Long life

Our first kills of spring

Casualties in the Chancellor household so far: two rabbits, and vocal score of White Christmas

19 April 2014

9:00 AM

19 April 2014

9:00 AM

The arrival of spring is not an unmitigated joy. The warmth is nice, of course, as are the fresh leaves on the trees and the general sense of rebirth and renewal after a dismal, soaking winter. And maybe, if you live in London, there is very little to complain about. There are delightful parks and squares, lovingly tended by others, in which to lie semi-naked in the sun or otherwise disport yourself. Nature in its wantonness is held at bay without any effort on your part. But here in the countryside of Northamptonshire, spring has its dark and menacing side. The daffodils have been splendid, as were the snowdrops before them; but they are over now, and the nettles are rapidly taking over. Meanwhile, my Jack Russell terrier, Polly, has signalled the start of the new season by killing two baby rabbits and proudly delivering each in turn into my house.

My own initiation into spring came the other night when I was lying in bed and felt something crawling up my arm. It turned out to be a wasp — still sleepy after hibernation, perhaps, because it made no effort to escape when I shook it on to the bed and squashed it to death with my mobile phone. It seemed strange to find a wasp in my bedroom so early in the year, but then (though I know almost nothing about wasps) I don’t think it would have been there in winter. Another sign of spring — and this a pleasant one — was the discovery of a hedgehog in the garden. It was a small hedgehog, lying motionless on the grass but wincing slightly when prodded with a stick. It clearly was alive, because it subsequently vanished and reappeared next day on another bit of grass some 200 yards distant from the first. Or perhaps this was a second hedgehog, for why should any creature travel so far and so fast only to resume its state of immobility in another, almost identical spot?

Perhaps I should also blame spring for the fact that there are suddenly a lot of mice in the house. First I discovered that the vocal score of Irving Berlin’s ‘White Christmas’, left on the piano since the last great Christian festival, had been partly eaten away by mice. Then I saw a mouse running across the sitting-room when I was watching television, so I set a mousetrap behind a curtain in a corner of the room. When I returned there next morning, I found one mouse caught in the trap and three others scuttling about in the vicinity. My eight-year-old daughter Freya was appalled to learn that I had killed a mouse and made me promise never to do so again. She made a ‘humane mousetrap’ out of a shoe box with raisins inside, a hole in the top, and a cardboard ladder up which mice were expected to climb in order to dive through the hole to get the raisins. (‘The mice won’t be able to see the raisins, but they are very good at sniffing,’ she explained.) So far, I regret to say, no mouse has risen to the challenge.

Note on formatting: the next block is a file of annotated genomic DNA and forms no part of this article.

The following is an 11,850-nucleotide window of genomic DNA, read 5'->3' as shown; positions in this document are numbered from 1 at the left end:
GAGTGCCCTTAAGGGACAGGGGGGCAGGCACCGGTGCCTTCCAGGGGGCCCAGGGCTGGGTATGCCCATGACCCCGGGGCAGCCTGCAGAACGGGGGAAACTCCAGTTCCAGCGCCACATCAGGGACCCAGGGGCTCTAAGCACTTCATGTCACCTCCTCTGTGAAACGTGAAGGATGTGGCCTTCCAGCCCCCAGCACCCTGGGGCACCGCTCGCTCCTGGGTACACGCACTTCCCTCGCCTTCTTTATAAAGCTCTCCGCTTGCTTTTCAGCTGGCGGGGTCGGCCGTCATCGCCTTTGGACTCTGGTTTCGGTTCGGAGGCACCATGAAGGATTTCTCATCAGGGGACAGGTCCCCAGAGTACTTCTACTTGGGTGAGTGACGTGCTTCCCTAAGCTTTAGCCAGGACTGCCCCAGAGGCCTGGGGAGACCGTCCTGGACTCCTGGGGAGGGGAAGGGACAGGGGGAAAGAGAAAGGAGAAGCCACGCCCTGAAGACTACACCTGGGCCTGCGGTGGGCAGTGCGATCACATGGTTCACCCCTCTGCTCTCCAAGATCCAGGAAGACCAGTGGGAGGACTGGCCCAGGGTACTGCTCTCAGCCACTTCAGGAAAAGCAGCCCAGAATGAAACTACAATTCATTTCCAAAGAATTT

Meanwhile, the farmer reports that a vixen has given birth to fox cubs down in the park, which is a sure sign that my chickens are in mortal danger. He lies in wait most evenings with his shotgun, but has yet to shoot a fox. I have eight chickens, all conscientious layers, and although I shut them into their hutches every evening, this is no guarantee of their safety; for once foxes have cubs to feed, they lose all fear and will attack chickens in one’s garden in broad daylight. Last spring I found a fox killing a chicken ten yards from my front door. My ducks, too, are vulnerable, especially as a couple of them now seem to be sitting on eggs somewhere in the garden. But ducks are at least quite safe when they are on the water, as foxes do not like to swim.

In winter all is peace and quiet. But spring heralds months of struggle against nature. There is no respite. Not only must I protect my poultry from genocide; I must also protect my nine acres of garden from the weeds and nettles that long to take it over. There is more mowing and strimming to be done than even my strapping young helper, Will, can accomplish in ten hours a week. But that said, it is still pretty lovely here; and the immediate prospect for all of us, I hope, is a very happy Easter.

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